Psychology “Development through the Lifespan”
Psychology “Development through the Lifespan”
1. Jean Piaget’s concrete operational stage spans the years from seven to eleven and marks a crucial turning point in cognitive development. It has five distinct characteristics, which include, “realism, animism, conservation, ordering, and artificialism” (Piaget, 2001). During the conservation stage, the child begins to understand some things that baffled them when they were toddlers. Another characteristic is the ordering stage in which the children comprehend the notion of ordering. During this age, the child should be able to put things in a defined order such as from the smallest to the largest. Realism is the next characteristic, and it involves the child confusing events in their minds with reality. It also occurs in stages; first, the children believe that dreams are a projection of their outward, physical surroundings and that they utilize their eyes to perceive these virtual thoughts. After this, they understand that dreams are coming from their minds, but they believe that they are happening in the physical space that is directly in their sight. Finally, they understand that dreams only occur in a person’s mind (Salkind, 2006).
Animism is an additional attribute of the tangible operational phase of a young person. During this period, the child makes lifeless entities animated, but they later realize that not everything possesses life. The final characteristic is the artificialism stage whereby the children begin to believe that they are the midpoint of the world. They also begin to believe that man created all things like the sun and the moon, for instance. They progress until they finally appreciate that the formation of the universe is not related to any aspect of humankind. Cultural practices may affect the child’s mastery if the piagetian tasks especially those associated with schooling. This is because some cultures are superstitious and this may lead to the child being unable to distinguish the tales and dreams from the reality. This may affect the child’s schoolwork. The characteristic that I believe to be true is the realism stage, this is because it indeed does happen in children, and it is a documented fact, and it is easy for one to tell its stages apart. The characteristic that I doubt is the conservation stage; this is because the stages are not very distinct and measurable. One cannot tell if the child has attained this age or not.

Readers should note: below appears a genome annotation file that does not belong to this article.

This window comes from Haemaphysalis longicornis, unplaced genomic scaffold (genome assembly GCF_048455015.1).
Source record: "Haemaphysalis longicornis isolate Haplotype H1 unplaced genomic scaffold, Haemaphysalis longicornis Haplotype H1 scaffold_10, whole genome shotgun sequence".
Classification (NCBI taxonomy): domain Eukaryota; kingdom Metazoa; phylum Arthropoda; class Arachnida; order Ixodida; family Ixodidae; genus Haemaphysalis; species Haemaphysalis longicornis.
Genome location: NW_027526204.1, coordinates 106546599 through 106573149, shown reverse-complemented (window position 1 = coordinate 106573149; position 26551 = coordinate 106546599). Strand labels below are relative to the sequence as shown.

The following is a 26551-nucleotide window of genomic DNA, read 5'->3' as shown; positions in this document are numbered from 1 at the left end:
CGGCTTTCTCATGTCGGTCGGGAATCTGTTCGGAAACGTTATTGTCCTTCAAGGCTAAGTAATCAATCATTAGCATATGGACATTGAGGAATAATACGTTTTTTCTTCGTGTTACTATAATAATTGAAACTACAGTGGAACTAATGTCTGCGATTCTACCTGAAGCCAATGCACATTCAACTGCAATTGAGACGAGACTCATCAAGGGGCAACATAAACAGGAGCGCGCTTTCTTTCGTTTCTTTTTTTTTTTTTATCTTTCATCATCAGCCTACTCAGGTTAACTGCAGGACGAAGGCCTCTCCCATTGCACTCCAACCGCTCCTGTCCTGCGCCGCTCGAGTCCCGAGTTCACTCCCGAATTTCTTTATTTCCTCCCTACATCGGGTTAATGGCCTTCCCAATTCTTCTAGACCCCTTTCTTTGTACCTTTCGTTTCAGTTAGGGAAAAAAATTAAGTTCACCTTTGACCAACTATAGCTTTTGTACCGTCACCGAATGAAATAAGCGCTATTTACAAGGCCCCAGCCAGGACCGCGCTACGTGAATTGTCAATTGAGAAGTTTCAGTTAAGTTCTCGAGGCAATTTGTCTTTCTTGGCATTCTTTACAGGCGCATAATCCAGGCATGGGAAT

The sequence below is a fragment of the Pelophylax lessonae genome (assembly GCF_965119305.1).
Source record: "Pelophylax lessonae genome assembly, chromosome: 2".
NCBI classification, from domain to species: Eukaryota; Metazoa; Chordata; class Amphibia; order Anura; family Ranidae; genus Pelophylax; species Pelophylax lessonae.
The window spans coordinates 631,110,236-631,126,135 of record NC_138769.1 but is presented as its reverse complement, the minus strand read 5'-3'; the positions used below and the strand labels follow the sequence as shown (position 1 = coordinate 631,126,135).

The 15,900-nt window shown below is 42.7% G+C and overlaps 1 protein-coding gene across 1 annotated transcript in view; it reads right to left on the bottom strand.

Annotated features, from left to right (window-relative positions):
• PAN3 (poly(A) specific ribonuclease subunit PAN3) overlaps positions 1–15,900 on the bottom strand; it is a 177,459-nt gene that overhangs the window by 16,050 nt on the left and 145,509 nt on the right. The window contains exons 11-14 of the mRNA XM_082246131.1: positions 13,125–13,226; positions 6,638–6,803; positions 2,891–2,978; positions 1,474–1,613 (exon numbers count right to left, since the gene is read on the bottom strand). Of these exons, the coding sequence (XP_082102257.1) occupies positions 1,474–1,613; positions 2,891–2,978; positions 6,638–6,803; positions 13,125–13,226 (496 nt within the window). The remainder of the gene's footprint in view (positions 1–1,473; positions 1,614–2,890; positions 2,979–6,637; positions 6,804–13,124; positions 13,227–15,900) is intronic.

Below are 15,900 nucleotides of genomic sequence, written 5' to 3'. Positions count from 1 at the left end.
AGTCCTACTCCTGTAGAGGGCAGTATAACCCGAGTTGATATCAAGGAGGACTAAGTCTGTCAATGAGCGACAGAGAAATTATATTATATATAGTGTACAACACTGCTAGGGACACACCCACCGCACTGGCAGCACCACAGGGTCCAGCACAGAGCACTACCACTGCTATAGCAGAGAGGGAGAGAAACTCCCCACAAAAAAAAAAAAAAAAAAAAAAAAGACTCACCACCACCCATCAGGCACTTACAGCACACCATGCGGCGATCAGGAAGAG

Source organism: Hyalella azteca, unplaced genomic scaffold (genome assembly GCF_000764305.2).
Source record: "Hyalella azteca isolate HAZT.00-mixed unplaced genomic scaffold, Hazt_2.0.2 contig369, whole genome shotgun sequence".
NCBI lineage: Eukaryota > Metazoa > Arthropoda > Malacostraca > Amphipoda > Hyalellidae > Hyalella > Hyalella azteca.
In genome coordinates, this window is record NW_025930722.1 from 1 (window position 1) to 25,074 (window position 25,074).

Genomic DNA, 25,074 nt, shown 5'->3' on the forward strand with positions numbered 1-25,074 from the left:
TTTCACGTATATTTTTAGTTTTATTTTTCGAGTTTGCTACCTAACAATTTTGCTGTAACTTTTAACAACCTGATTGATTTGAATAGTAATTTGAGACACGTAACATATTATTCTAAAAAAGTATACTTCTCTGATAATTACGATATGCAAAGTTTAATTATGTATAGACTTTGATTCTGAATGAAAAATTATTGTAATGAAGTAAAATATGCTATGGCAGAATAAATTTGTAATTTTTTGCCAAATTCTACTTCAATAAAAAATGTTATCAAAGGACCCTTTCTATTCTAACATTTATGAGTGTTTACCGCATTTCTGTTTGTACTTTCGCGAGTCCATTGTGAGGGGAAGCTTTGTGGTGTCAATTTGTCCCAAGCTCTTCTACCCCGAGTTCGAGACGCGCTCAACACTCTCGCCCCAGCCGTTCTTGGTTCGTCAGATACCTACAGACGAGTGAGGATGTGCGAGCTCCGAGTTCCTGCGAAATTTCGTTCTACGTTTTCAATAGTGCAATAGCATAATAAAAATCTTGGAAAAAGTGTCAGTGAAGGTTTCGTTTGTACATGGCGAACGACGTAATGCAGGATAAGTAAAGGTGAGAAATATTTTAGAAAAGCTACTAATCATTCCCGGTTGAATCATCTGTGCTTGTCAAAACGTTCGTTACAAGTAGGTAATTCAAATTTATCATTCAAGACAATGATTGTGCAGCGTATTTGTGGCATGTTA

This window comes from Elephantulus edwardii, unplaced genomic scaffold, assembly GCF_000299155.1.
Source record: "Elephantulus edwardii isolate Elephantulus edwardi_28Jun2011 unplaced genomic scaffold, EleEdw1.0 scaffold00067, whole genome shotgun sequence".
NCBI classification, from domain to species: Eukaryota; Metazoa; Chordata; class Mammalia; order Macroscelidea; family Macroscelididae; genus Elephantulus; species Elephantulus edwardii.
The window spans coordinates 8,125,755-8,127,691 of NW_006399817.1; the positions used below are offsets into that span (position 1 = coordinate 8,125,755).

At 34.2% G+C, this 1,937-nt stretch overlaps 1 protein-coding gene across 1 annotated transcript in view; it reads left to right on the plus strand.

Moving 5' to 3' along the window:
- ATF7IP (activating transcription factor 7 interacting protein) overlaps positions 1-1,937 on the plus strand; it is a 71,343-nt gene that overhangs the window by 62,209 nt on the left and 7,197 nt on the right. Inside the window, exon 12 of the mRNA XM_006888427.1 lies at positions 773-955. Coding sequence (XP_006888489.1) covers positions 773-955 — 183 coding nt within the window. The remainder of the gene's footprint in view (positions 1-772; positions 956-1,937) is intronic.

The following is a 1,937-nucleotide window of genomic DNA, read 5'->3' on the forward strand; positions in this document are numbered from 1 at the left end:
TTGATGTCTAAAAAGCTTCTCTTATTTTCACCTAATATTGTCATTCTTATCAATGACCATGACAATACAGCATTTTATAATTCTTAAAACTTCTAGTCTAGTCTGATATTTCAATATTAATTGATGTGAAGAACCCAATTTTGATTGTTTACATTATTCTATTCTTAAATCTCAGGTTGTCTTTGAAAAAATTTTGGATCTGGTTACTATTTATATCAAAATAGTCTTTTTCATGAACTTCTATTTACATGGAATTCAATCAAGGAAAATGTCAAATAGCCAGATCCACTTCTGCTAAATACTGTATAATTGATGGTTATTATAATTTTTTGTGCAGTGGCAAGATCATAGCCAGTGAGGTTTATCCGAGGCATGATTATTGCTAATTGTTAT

2. The IQ test performance is not an accurate assessment of a person’s intellectual capacity. This is because the questions are formulated on a one shoe fits all basis. This is not appropriate since everyone is different with different strengths and weaknesses. The test should keep this in mind before giving the IQ level of the person. Some factors like culture and educational experience may influence the performance of the person. This is because they may answer some questions based on their beliefs or on the education that they have acquired. Because of this fact, the test cannot predict the academic achievement of the person as it is not a true indication of the intellect to the person.